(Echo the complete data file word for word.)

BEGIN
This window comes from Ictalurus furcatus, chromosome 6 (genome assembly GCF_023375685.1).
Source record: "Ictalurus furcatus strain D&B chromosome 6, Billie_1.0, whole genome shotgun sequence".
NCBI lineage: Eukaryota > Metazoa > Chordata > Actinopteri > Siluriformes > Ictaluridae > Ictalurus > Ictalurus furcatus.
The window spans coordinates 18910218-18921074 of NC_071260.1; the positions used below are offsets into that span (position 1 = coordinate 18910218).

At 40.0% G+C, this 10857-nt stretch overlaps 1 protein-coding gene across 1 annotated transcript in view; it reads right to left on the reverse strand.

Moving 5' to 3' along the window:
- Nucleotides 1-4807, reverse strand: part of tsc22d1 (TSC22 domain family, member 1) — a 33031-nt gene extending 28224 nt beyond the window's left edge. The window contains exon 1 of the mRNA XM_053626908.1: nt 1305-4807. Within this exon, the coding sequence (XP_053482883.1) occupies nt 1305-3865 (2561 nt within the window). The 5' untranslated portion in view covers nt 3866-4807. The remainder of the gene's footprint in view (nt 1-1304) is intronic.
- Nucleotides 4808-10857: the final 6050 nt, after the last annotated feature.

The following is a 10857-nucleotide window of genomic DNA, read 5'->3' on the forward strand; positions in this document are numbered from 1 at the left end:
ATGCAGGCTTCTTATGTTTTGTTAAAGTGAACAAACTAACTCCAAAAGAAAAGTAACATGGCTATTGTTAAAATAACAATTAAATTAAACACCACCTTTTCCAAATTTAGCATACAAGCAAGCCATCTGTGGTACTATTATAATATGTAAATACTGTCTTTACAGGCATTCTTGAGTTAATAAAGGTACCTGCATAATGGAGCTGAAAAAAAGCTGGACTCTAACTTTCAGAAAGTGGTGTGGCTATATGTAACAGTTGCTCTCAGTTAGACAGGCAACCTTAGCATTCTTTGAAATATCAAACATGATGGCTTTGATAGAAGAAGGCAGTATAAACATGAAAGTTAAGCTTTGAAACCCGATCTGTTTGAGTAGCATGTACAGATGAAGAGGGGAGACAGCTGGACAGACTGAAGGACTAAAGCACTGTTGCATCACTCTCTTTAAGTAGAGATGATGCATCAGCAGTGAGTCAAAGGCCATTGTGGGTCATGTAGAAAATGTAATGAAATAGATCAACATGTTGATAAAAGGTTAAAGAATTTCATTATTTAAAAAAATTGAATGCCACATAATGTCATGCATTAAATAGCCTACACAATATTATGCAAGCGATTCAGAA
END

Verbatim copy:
This window comes from Ictalurus furcatus, chromosome 6 (genome assembly GCF_023375685.1).
Source record: "Ictalurus furcatus strain D&B chromosome 6, Billie_1.0, whole genome shotgun sequence".
NCBI lineage: Eukaryota > Metazoa > Chordata > Actinopteri > Siluriformes > Ictaluridae > Ictalurus > Ictalurus furcatus.
The window spans coordinates 18910218-18921074 of NC_071260.1; the positions used below are offsets into that span (position 1 = coordinate 18910218).

At 40.0% G+C, this 10857-nt stretch overlaps 1 protein-coding gene across 1 annotated transcript in view; it reads right to left on the reverse strand.

Moving 5' to 3' along the window:
- Nucleotides 1-4807, reverse strand: part of tsc22d1 (TSC22 domain family, member 1) — a 33031-nt gene extending 28224 nt beyond the window's left edge. The window contains exon 1 of the mRNA XM_053626908.1: nt 1305-4807. Within this exon, the coding sequence (XP_053482883.1) occupies nt 1305-3865 (2561 nt within the window). The 5' untranslated portion in view covers nt 3866-4807. The remainder of the gene's footprint in view (nt 1-1304) is intronic.
- Nucleotides 4808-10857: the final 6050 nt, after the last annotated feature.

The following is a 10857-nucleotide window of genomic DNA, read 5'->3' on the forward strand; positions in this document are numbered from 1 at the left end:
ATGCAGGCTTCTTATGTTTTGTTAAAGTGAACAAACTAACTCCAAAAGAAAAGTAACATGGCTATTGTTAAAATAACAATTAAATTAAACACCACCTTTTCCAAATTTAGCATACAAGCAAGCCATCTGTGGTACTATTATAATATGTAAATACTGTCTTTACAGGCATTCTTGAGTTAATAAAGGTACCTGCATAATGGAGCTGAAAAAAAGCTGGACTCTAACTTTCAGAAAGTGGTGTGGCTATATGTAACAGTTGCTCTCAGTTAGACAGGCAACCTTAGCATTCTTTGAAATATCAAACATGATGGCTTTGATAGAAGAAGGCAGTATAAACATGAAAGTTAAGCTTTGAAACCCGATCTGTTTGAGTAGCATGTACAGATGAAGAGGGGAGACAGCTGGACAGACTGAAGGACTAAAGCACTGTTGCATCACTCTCTTTAAGTAGAGATGATGCATCAGCAGTGAGTCAAAGGCCATTGTGGGTCATGTAGAAAATGTAATGAAATAGATCAACATGTTGATAAAAGGTTAAAGAATTTCATTATTTAAAAAAATTGAATGCCACATAATGTCATGCATTAAATAGCCTACACAATATTATGCAAGCGATTCAGAA